And one can always practice dry camping in their own driveway, subject to city/HOA restrictions. Gives one a good idea of how all systems work, how long batteries will last, how long before black/gray tanks fill up, etc.

Bob Weinfurt
3 months ago

I occasionally take a trip and stay at an RV park or campground with full hook-ups but since my income is limited, boondock close to home works better for me. Fortunately, I have friends near-by that own a lot of property that let me camp there. The Adirondack Park area in upstate NY is real nice after the spring mud season. I love listening to the coyote serenade and the stars are awesome when there isn’t moonlight. Give your eyes time to adjust to the lack of light and the full moon makes it almost look like daytime. You’ll never experience that at a campground.

Andrea
3 months ago

We moved through tents, popups, and now a small TT over the past 30+ years, so dry camping is nothing new for us. It’s what we do most often. We don’t boondock, except for backpacking, for a number of reasons. For one, some of the common boondocking sites look like moonscapes, due to overuse. To us, it’s less impact on the environment to stay in an established campground which has at least some upkeep. Some of campgrounds we use are 45 minutes or so from the nearest town. I won’t say we won’t ever boondock in the travel trailer, hasn’t happened.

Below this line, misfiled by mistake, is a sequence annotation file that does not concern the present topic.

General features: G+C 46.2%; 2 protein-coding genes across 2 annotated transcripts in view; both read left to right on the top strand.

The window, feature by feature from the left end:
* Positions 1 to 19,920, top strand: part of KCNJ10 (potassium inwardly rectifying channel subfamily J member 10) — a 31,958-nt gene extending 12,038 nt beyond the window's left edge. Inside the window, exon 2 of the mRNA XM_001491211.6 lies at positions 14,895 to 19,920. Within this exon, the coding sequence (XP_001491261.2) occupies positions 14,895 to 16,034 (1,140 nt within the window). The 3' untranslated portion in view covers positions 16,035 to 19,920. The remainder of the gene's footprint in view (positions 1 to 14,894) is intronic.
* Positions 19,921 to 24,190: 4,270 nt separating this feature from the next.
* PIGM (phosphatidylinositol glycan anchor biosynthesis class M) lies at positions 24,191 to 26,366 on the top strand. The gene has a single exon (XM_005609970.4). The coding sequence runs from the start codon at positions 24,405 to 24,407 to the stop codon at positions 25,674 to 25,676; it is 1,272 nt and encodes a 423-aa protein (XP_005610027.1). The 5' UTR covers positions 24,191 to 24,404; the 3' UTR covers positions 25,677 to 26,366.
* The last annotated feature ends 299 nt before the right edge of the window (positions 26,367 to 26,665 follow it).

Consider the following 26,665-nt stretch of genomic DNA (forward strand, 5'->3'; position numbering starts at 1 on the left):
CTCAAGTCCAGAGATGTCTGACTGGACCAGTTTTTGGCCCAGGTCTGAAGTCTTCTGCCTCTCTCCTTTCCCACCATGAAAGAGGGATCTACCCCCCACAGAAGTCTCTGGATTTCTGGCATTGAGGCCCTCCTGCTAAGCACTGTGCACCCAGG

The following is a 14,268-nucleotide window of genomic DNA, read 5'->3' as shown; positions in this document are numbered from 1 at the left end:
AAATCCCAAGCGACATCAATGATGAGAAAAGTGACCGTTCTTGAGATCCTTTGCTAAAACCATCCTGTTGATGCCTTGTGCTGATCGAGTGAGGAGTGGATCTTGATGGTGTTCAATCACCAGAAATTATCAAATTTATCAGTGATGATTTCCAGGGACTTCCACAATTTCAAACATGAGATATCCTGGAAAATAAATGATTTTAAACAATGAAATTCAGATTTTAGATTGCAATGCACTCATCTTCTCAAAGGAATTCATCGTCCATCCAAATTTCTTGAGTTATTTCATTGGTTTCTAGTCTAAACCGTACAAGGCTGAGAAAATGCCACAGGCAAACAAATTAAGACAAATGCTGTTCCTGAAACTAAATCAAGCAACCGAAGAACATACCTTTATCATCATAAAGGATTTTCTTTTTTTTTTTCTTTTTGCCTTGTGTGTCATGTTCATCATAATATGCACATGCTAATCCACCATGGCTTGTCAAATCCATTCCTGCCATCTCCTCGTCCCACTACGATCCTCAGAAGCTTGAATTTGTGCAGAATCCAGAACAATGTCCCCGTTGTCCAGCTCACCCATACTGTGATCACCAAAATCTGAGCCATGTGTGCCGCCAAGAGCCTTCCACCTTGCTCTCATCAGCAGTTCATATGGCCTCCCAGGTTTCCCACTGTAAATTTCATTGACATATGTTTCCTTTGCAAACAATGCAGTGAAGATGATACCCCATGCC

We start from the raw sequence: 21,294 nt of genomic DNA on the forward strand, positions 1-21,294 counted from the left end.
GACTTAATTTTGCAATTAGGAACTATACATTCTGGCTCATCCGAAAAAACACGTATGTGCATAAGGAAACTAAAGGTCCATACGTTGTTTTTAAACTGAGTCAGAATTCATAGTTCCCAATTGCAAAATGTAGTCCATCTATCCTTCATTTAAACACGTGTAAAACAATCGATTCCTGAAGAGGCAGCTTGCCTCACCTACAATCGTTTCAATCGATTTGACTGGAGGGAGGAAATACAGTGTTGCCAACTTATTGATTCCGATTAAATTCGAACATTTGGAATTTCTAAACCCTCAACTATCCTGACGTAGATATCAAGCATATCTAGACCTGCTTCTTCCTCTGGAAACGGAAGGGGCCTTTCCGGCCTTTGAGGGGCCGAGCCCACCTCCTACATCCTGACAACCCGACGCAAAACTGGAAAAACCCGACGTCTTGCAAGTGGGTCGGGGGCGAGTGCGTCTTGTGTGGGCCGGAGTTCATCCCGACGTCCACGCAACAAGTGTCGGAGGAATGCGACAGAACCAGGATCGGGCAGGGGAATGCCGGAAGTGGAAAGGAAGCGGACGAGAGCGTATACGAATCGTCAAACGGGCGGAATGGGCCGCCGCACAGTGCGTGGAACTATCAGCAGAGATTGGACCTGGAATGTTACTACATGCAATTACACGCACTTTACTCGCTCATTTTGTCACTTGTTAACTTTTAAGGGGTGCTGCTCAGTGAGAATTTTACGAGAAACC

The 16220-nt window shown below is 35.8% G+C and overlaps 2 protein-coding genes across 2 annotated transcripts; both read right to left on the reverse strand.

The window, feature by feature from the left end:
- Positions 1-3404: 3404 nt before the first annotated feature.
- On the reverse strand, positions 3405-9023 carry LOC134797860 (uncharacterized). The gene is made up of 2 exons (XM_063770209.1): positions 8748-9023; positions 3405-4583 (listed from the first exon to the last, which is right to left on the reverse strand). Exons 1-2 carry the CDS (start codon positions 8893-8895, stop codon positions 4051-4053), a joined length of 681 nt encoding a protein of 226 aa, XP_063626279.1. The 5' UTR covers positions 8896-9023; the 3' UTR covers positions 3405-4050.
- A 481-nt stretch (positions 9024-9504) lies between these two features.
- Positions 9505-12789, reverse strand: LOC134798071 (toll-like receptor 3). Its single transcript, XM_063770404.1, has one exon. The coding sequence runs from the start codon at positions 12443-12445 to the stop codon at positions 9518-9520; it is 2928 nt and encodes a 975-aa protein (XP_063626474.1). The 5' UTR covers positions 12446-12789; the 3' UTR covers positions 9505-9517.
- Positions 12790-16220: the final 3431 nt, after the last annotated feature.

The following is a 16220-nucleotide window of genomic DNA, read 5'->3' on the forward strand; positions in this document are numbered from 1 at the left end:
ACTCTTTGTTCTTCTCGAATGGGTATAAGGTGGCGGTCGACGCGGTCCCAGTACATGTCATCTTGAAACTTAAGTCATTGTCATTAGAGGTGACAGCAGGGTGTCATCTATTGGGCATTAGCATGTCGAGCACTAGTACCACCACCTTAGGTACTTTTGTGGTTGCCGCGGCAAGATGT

For me, it’s also somewhat about safety. At least in a campground, there’s a good chance of having someone who will call for help if necessary. In my upper 60s, I’m often solo while my husband backpacks, so a chance of someone responding if I need to yell for help is better than no one near.

Bob p
3 months ago

After “boondocking” over 7 years in the Marines I will continue to enjoy the finer things in life. I’ve heard all the wildlife I need in a lifetime, looked at many stars as well as lots of rain running through the tent. Enjoyed all the insects that feed on warm blooded animals, naw, y’all can boondock all ya want just more room for me in the comfort of a campground with hook ups. Lol

Tommy Molnar
3 months ago
Reply to  Bob p

You sound a bit tainted, Bob. Ha. As good old Tony Robbins is famous for saying, “The past doesn’t equal the future”.

Duane R
3 months ago
Reply to  Bob p

Bob, thanks for your service!

But, what is the point of your post? So you don’t like boondocking. Fine. I don’t feel the need to stay in an RV Resort, but I don’t post on resort reviews that they are not my cup of tea. To me, boondocking away from everyone is one of the finer things in life. To each their own. No need to post why you don’t like something, which implies belittlement of the content of an article.

Last edited 3 months ago by Duane R
Jesse James
3 months ago
Reply to  Bob p

I’m sure your boondocking in the Marines were always with a group and never just you and a loved one . Quite different. My 32 years military didn’t make me anti—whatever just because I didn’t like it. TO EACH HIS OWN. I still love boondocking